A serene and tranquil atmosphere is what welcomes you to Nyamisati village, in Kibiti district, a town about 180kms from Dar es Salaam in Tanzania. Standing on the makeshift pier at the mouth of the Rufiji Delta, I can see the lush mangrove forest at a distance, magnificent, tall and green, a refreshing and breath-taking scenery. Home to 52,255 hectares of mangroves, it is East Africa’s largest forest that is also part of the larger Rufiji-Mafia- Kilwa RAMSAR site, a wetland of international importance.
It is a bustling Saturday morning and the fish mongers are busy trading in the market. Here, you will find different types of fish such as ray fish, African cat fish (hongwe) Haemulidae (dreams), red snapper (gentleman), King fish, Serranidae among others. The most popular fish, the hongwe retails at 5000 Tanzania shillings or 2 US Dollar per fish while one kilo of prawns goes for as low as 2000 Tanzania shillings or less than a dollar. The town, though small, is bustling with people arriving and others departing. Nyamisati connects to other villages in the delta such as Mchinga, Office, Salary, industrial, Simbaulanga and Saniga as well as Mafia Island that is located some 48 nautical miles away and takes about four hours to get there.
The mangroves in Rufiji are priceless and they are home to many iconic species, ranging from fish, migratory water birds many of which are in flight from the European winter, sea turtles nesting on beaches secured by mangrove roots, crabs and shrimp that thrive in mangrove shallows, and wildlife. Despite this, they are under threat. When I spoke to 38-year-old Jumanne Yusuf Ikumbi, a father of 4 and the village chairman, I received a tee-total assessment. Mr. Yusuf believes in “no trees no life” and has been working tirelessly to raise awareness on the issues facing the delta and their effects on the mangroves he has grown with. He says “The forest can come back if we work together. We can change and reverse the challenges facing the delta. It might not be 100% but we have to try and it can be achieved over time”. Mr. Yusuf who was born and raised here, recalls how life was before; he describes Mangroves in Swahili as Mikoko a word derived from the sound of a splitting log “ko ko” which he demonstrated quite convincingly .He explains that this name came about in the 18th century when the delta was a bustling trading hub attracting thousands of traders across the region. Using the monsoon winds the Arab community would sail from Asia to the delta in search of mangrove poles and bark that would be used to make paint.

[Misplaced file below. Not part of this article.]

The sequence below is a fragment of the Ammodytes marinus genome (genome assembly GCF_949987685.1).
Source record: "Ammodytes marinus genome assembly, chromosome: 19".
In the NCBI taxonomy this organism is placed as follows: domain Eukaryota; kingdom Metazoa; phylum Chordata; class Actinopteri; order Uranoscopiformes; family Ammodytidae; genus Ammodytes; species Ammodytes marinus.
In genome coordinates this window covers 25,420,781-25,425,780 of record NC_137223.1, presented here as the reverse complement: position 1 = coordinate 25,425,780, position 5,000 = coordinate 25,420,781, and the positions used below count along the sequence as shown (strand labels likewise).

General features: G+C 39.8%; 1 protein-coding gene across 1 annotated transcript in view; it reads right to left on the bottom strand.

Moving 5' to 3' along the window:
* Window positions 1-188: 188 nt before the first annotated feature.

Mr Yusuf continues to narrate how in the early 19th century the Rufiji River flowed towards the southern delta but following heavy rains in the 1980s it changed its flow to the northern delta, which led to an inflow of fresh water and an outflow of the salty water. This change attracted agriculture in the delta, Allowing the communities to engage in alternative livelihoods especially rice farming. Before this, the communities relied only on fisheries as the main source of livelihood. However, this change in water flow regime is said to have introduced an invasive climber species (parquentina) or Nyaganjira as it is locally known, which has a negative impact on mangroves; as it climbs, it covers, suffocates and kills trees. According to the community they currently experience what they refer to as salty seasons between July to December and fresh water seasons from January to June. However, according to Mr. Yusuf there are seven days every month that water flows in to their farms enabling farming to be done round the year. With the changes in the water flow the northern delta now hosts more mangrove species like Avicennia marina (locally known as Mchu) and Heritiera littoralis(msikundazi) which were initially not found in the area. The northern Delta is also home to other species namely; Sonneratia alba (Mpira) Rhizophora mucronata (Mkoko), Bruguiera gymnorrhiza (Msinzi), Ceriops tagal (Mkaka) and Xylocapus granmatum (Mkomafi).